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Features

The cost of caring

The emphasis at Happy Workers Children's Center has been on the kids for 77 years despite the never-ending discussions of money.

By JOHN BARRY
Published December 7, 2006


Four-year-olds Joshua Hepburn and Destiny Register lustily sing The World is a Rainbow with their classmates during an open house at Happy Workers Children’s Center in St. Petersburg. The song is part of a curriculum developed for Italian families after World War II that tries to give children a larger worldview.
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[Times photos: Carrie Pratt]
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Lisa Murray, a teacher at Happy Workers, holds a sick child, Elijah Williams, 5, while waiting for his mother. Elijah attended the center’s Peace Camp last summer.

ST. PETERSBURG -- The Happy Workers Children's Center has been around since 1929, and Virginia Irving has run it for the last 17 years. Hundreds of times, she has asked parents a question. The parent is usually seated with head bowed. Irving leans forward to ask it, pressing in, her head tilted, trying for eye contact.

This question:

"Can you handle that?"

Irving is sitting at a preschool play table. The kids are outside. She looks emotionally drained.

She just had a meeting with a parent.

Why don't you tell that story, she says. For her it's the same story over and over.

She and the parent sat at a play table just across from each other. A day care application and the parent's paycheck stubs lay on the table between them.

She looked at a two-week pay stub. The take-home figure on it was $500.

Not a good number. Rates at Happy Workers, a nonprofit day care, the oldest in St. Petersburg, are based on income. This parent was poor, but not certifiably. She made just enough not to qualify for federally subsidized day care. She was only unofficially poor.

Irving asked, apprehensively, sympathetically, "Is $70 too much?"

The parent hesitated. They always do. Irving knew she was doing mental arithmetic: $500 take-home minus rent, groceries, gas. The parent looked down.

Silence.

Then she said, "Oh, okay."

Irving bent forward, tilted her head to the side, looked up into the parent's eyes - just as she does when she talks to an upset child. Her voice was gentle.

"Can you handle that?"

Conscious of children

The center uses a teaching philosophy developed after World War II by mothers of a northern Italian city called Reggio Emilia. It repudiated fascism. The mothers said, "We don't ever want to see children raised this way again." Out of that eventually came a curriculum and a declaration called The Rights of the Children:

"Children have the right to be recognized as subjects of individual, legal, civil and social rights; as both source and constructors of their own experience, and thus active participants in the organization of their identities, abilities and autonomy."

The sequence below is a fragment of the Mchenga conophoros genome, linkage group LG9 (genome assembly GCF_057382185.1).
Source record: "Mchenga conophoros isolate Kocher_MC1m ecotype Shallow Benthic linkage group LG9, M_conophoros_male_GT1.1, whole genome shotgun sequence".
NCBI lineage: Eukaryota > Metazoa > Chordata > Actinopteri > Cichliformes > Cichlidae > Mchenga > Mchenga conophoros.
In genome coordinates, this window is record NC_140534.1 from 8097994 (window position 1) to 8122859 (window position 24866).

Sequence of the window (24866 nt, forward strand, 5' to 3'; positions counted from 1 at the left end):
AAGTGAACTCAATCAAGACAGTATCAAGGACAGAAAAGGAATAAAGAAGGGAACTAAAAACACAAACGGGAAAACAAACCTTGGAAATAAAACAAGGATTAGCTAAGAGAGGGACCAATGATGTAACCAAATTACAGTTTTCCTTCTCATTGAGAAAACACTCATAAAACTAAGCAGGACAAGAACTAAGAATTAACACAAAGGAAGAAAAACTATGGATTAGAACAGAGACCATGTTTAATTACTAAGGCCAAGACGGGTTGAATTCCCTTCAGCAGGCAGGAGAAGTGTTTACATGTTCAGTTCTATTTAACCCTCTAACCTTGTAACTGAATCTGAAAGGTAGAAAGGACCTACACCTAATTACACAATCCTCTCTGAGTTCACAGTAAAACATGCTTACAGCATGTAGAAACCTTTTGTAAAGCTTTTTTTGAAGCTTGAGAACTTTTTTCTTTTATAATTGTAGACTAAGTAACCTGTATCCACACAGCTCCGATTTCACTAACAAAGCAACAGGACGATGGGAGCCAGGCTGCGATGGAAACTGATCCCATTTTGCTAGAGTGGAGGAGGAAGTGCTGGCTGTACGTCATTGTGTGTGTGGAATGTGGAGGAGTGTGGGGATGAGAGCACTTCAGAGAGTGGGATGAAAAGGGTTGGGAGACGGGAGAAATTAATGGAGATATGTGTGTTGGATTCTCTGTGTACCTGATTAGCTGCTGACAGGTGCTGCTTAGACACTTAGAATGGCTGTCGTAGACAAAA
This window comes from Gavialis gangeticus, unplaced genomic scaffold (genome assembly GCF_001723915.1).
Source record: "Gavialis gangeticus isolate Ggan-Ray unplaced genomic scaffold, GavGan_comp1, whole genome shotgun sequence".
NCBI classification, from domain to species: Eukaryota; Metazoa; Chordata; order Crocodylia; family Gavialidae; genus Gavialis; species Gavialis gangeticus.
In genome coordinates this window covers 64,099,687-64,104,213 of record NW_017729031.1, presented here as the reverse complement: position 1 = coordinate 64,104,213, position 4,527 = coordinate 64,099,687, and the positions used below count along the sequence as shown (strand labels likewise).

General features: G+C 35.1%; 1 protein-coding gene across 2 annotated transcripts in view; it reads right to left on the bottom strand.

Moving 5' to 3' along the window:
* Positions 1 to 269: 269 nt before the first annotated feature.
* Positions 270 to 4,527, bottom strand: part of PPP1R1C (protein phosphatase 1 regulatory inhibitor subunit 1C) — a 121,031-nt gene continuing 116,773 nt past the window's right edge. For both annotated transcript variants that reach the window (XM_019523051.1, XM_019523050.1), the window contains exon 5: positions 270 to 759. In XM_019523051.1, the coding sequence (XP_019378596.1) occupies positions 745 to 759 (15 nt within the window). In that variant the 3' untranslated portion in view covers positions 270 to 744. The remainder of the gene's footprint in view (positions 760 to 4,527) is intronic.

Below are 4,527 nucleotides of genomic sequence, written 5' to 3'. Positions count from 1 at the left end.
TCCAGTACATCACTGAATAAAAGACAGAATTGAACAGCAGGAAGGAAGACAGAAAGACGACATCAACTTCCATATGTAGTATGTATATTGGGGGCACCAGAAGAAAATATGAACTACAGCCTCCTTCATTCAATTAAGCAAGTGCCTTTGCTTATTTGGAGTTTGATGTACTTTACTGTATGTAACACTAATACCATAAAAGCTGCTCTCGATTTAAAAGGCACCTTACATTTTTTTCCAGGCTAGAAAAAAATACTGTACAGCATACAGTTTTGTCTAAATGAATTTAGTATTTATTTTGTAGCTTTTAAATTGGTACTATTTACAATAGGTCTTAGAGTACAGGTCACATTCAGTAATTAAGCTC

Irving always thinks about those noble words.

"We had a meeting on the budget for 2007," she says. "We were looking at ways to balance it. A board member said, 'Well, if we increase fees we can raise another $25,000.' We usually increase fees by $2 or $3. Never more than $5.

"I said, 'Not this year.'

"I see these parents calculating. 'How can I pay $70 a week out of $500 I bring home every two weeks?'"

The parents really don't come to Happy Workers because of Reggio Emilia. For all they know, it's a tomato sauce.

"I think they come because they can afford it."

Irving went over to Reggio Emilia, a town with a socialist tradition, much persecuted during Italy's fascist period. "I felt overwhelmed by the whole idea of family that I saw and how they respected children." The little municipality pays $12,000 child care subsidies for every child. The yearly Florida subsidy for voluntary pre-K is $2,500 per child.

"They're a burden to us. Even our government sees them as a burden."

A lot of Italian child care methods are based on American research into early brain development. "The Italians told me, 'You guys do the best research in the world. You just don't use it.' "

Happy Workers is such a utopian-sounding phrase with a socialistic 1930s ring to it. It conjures a pleasant mental image of a communal haven.

That was the idea 77 years ago when Mrs. Willie Lee McAdams, started it beside Trinity Presbyterian Church, where her husband was pastor. She promised a safe place for children of the working poor. She charged parents 25 cents a week.

In bleak 1929, McAdams probably had to ask:

"Can you handle that?"

Numbers game

Seventy-seven years later, the question hangs in the air.

The parent said she'll have to think about it. She'll come back later.

"I know that means she isn't coming back," Irving says.

She was still pressing in, working for eye contact.

"If I drop it to $65, can you handle that?"

The parent said, "Maybe $60."

A deal was struck. Or it seemed so. The paperwork went into a stack. The parent left, promising to come back.

The stack is about 15 thick. After two weeks, the applications that have gone unclaimed are thrown out. They are replaced by other applications, waiting for a parent to really come back.

John Barry can be reached at (727) 892-2258 or jbarry@sptimes.com.

[Last modified December 6, 2006, 14:41:18]


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